“You can erase my program Doctor, but you can never change the fact that you’ve already used some of my research. Where was your conscience when B’Elanna was dying on that table? Ethics, Morality, conscience; funny how they all go out the airlock when we need something. Are you and I really so different?” – Crell Moset, ST VOY “Nothing Human”
Should Christians use materials from disgraced or controversial ministries to further the cause of Christ? Sometimes I wonder about our ethics. At least the doctor wrestled with the morality of using medical research that was obtained unethically.
One ministry that I keep tabs on is just now featuring a sermon series about their favorite subject and promoting it as the best sermon that they’ve ever heard. The sermon series comes from a graduate of a disgraced ministry that is caught up in a sexual abuse scandal.
Another minister was outed as having been an abusive person after he had died, but his transgressions went ignored as long as he lived because he wrote the book on Christian pacifism.
The founder of another ministry was forced to step down in light of his own misconduct, but the materials that ministry produces are still being used to spread the message. One family that uses those very same materials is caught up in a scandal.
Does the use of these materials suggest that we support the message of these ministries? Are we complicit by providing material support to disgraced ministers? Are we minimizing the victims?
I wonder how much various materials would be considered “off-limits”; how many books, sermons, and various teachings would be unusable if we made a point of it not to use them so long as a scandal was unresolved and restitution to victims was unmade. With so many flawed humans running things, we can’t count on always having a large number of morally perfect people to provide us with flawless materials. But we had better make some effort to do better.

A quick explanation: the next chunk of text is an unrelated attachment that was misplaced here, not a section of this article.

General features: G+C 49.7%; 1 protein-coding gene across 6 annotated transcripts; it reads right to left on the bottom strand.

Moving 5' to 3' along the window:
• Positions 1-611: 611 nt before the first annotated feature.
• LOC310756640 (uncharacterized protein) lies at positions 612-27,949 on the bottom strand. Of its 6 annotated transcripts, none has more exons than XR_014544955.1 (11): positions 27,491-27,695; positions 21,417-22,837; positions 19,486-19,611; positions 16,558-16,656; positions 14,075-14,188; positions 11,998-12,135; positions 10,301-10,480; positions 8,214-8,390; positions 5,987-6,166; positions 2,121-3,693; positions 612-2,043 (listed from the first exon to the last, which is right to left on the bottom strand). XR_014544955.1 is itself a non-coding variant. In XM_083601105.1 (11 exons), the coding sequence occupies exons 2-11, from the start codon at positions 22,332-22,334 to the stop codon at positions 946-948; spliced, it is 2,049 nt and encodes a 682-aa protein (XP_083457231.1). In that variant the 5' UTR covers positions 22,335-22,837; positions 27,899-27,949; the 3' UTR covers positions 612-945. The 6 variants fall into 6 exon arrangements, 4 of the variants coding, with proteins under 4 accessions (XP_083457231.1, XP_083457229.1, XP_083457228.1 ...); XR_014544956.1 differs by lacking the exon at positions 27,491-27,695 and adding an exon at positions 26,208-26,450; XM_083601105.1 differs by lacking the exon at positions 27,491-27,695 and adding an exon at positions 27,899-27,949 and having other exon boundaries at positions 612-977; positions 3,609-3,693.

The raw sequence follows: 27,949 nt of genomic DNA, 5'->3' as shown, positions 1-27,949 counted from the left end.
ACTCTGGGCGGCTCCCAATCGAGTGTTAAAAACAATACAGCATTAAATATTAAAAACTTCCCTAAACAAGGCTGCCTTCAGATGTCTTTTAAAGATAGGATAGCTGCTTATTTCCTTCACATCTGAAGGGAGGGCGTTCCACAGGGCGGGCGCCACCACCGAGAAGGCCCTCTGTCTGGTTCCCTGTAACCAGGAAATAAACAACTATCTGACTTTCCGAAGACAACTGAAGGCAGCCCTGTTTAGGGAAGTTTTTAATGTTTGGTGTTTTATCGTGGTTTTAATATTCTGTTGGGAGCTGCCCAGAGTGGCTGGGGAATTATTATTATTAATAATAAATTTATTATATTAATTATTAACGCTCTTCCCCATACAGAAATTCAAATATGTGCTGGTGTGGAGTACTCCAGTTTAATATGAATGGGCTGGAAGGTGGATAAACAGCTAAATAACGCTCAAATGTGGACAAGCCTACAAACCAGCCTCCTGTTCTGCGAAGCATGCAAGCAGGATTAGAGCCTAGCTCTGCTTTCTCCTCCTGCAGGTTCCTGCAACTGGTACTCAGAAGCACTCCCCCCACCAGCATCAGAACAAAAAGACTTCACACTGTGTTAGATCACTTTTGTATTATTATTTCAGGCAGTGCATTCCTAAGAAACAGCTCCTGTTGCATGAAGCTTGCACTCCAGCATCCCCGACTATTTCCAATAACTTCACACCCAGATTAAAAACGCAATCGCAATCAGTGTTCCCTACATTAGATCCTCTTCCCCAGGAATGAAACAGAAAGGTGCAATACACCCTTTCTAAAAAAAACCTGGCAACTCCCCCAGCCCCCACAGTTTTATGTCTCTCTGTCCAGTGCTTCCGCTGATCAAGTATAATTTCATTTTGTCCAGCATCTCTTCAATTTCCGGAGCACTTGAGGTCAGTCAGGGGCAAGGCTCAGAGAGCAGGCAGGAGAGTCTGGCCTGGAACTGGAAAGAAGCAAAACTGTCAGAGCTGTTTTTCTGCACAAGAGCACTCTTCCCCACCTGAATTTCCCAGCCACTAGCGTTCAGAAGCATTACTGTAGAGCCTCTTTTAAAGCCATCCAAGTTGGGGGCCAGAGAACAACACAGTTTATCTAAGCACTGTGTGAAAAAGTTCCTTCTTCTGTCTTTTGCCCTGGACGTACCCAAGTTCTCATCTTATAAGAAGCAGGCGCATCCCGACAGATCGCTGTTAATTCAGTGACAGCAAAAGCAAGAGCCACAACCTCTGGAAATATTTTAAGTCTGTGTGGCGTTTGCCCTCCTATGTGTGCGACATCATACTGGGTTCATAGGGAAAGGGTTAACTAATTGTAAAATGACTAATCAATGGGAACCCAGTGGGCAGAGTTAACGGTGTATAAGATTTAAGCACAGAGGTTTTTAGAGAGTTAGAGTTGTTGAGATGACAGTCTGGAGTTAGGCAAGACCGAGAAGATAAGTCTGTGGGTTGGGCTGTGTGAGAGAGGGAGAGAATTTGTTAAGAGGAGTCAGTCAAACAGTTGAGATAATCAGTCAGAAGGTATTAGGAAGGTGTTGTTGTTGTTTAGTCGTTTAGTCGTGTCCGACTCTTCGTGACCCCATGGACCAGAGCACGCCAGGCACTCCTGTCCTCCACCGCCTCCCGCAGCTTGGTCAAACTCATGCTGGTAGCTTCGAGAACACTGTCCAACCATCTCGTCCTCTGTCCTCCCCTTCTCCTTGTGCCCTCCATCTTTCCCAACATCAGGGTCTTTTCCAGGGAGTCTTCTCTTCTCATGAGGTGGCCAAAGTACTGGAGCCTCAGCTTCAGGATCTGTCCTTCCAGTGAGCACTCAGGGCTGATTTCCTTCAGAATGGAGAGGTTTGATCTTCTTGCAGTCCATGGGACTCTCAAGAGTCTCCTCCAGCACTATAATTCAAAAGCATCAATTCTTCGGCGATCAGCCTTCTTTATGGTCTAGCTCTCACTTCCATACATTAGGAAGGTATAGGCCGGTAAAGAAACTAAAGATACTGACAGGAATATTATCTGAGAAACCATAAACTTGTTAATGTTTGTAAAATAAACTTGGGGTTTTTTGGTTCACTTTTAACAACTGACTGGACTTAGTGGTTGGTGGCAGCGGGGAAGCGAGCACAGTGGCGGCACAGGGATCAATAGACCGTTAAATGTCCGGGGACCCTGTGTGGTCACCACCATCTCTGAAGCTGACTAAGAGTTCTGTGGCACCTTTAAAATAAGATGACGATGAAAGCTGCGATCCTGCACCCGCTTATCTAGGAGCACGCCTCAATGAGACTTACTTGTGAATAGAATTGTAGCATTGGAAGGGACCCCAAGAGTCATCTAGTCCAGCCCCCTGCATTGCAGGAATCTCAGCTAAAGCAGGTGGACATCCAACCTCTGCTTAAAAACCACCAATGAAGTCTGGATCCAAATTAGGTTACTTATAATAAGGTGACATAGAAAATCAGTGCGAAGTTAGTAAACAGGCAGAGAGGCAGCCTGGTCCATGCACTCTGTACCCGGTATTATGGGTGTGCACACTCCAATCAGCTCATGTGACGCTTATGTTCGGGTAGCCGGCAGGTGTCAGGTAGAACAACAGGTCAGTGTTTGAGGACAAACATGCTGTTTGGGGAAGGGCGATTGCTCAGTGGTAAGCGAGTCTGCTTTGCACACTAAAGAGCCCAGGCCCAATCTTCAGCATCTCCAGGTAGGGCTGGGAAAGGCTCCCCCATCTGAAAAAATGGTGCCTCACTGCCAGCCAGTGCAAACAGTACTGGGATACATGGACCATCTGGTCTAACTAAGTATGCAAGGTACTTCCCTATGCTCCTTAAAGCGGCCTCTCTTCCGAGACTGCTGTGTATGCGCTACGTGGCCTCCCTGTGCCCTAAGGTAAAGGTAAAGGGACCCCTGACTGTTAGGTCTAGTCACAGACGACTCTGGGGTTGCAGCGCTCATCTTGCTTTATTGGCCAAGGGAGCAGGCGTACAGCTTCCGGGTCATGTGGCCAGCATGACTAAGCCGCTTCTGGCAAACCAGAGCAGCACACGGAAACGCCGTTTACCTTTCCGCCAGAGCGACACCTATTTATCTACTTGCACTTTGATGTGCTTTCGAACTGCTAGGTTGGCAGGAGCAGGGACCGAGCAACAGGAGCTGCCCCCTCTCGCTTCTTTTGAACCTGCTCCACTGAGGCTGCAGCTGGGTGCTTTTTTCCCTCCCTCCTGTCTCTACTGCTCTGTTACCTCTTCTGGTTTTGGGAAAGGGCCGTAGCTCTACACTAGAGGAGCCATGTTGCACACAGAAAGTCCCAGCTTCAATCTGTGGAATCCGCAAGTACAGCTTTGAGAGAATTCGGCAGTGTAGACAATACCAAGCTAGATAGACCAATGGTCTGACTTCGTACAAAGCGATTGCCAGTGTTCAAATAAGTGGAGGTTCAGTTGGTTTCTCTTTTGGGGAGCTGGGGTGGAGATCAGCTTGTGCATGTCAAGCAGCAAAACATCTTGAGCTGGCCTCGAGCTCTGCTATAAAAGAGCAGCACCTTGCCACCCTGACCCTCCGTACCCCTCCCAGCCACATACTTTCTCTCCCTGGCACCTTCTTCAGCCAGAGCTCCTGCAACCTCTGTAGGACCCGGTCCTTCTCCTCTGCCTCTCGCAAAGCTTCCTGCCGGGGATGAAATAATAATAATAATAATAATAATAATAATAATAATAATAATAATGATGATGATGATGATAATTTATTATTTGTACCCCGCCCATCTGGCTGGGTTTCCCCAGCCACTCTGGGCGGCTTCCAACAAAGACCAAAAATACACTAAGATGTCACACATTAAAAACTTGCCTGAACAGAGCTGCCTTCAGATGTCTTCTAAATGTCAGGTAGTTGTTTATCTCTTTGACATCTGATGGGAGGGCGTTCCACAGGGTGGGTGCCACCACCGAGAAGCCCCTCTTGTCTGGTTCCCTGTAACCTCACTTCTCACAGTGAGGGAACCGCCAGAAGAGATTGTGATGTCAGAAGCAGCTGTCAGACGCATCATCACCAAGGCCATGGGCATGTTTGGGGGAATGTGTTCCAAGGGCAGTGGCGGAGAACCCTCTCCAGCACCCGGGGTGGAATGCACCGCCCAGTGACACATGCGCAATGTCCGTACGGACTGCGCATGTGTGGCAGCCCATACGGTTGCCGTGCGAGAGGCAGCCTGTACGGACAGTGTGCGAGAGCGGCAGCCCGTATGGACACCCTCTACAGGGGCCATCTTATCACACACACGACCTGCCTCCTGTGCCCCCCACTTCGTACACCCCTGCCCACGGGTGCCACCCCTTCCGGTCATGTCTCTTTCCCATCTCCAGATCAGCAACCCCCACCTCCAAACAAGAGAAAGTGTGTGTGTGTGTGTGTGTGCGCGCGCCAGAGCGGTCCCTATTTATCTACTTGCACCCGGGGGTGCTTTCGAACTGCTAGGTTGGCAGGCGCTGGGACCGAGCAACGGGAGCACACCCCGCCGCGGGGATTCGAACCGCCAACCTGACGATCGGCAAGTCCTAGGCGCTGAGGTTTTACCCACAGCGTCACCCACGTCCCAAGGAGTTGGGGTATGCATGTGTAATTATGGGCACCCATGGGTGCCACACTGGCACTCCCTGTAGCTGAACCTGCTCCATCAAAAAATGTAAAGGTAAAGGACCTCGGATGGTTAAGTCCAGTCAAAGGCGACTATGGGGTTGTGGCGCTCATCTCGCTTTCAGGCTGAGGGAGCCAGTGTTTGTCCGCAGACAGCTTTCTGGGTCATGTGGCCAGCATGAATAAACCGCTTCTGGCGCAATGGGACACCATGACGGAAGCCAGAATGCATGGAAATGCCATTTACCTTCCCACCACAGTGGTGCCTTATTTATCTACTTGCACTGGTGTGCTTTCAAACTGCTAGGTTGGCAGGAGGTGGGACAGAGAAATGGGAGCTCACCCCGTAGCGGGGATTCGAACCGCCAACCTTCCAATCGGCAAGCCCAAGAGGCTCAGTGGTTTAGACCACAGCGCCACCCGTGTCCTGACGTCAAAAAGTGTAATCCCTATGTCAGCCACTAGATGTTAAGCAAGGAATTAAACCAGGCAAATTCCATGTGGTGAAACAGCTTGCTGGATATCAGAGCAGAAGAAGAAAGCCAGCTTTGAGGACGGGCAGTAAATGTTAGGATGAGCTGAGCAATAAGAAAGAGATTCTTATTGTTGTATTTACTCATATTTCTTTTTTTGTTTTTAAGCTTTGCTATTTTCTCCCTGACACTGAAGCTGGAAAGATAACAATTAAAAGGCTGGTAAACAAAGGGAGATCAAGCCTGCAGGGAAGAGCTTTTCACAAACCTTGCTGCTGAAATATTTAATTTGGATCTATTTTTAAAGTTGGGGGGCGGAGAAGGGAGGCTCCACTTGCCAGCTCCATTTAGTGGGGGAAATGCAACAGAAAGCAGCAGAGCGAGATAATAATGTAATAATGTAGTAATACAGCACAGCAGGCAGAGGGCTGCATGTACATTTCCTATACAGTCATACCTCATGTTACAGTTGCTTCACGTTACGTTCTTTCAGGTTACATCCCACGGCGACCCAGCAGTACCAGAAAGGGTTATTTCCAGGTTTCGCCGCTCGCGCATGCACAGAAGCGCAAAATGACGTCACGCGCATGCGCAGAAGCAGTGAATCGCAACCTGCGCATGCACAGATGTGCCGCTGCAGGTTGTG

We could use a philosophy like to ‘first do no harm.’ We should not help people hurt other people. We should not approve of people who hurt people. We shouldn’t give money to the ministries of people who hurt people. We shouldn’t ignore people who have been hurt.
Crell Moset cured the Fostossa Virus and saved thousands. But his experiments on hundreds of people resulted in painful, prolonged deaths. We don’t have to wrestle with that. Christianity has ministers that have abused their authority resulting in untold harm to thousands of people, but what does that matter so long as the Great Commission is carried out and millions come to know Christ?
It matters a lot to me. It bothers me that we can ignore the people who are hurting not from visible wounds, but spiritual gashes. It bothers me that these ministers aren’t always caught and continue to do harm. It bothers me that the ones are caught can utter ‘I repent’ and they’re in the free and clear without giving a second thought to the people they hurt. It bothers me that money flows into these ministries as if the things they did don’t matter. It bothers me that we are providing the means through which more harm can be done.
Christians do have a principle – it’s our ‘first do no harm’ but it goes like this: ‘do unto others as you would have them do unto you.’ Our problem is that we don’t know how to apply it. How does one hold another accountable without creating a revenge problem?
If someone slaps me, do I have the right to “do unto them” as they “did unto me?” Or would that create a sort of Three Scrooges situation where people are slapping each other? The problem is in that the original minister didn’t give a thought to the golden rule. It’s a situation where power corrupts. Where he believes that he is above the rules. The ministers that are humble never get themselves into these situations.
Perhaps these two philosophies were meant to go hand-in-hand, ‘First do no harm’ and ‘Do unto others as you would have them do unto you.’ It’s something that we all ought to keep in mind.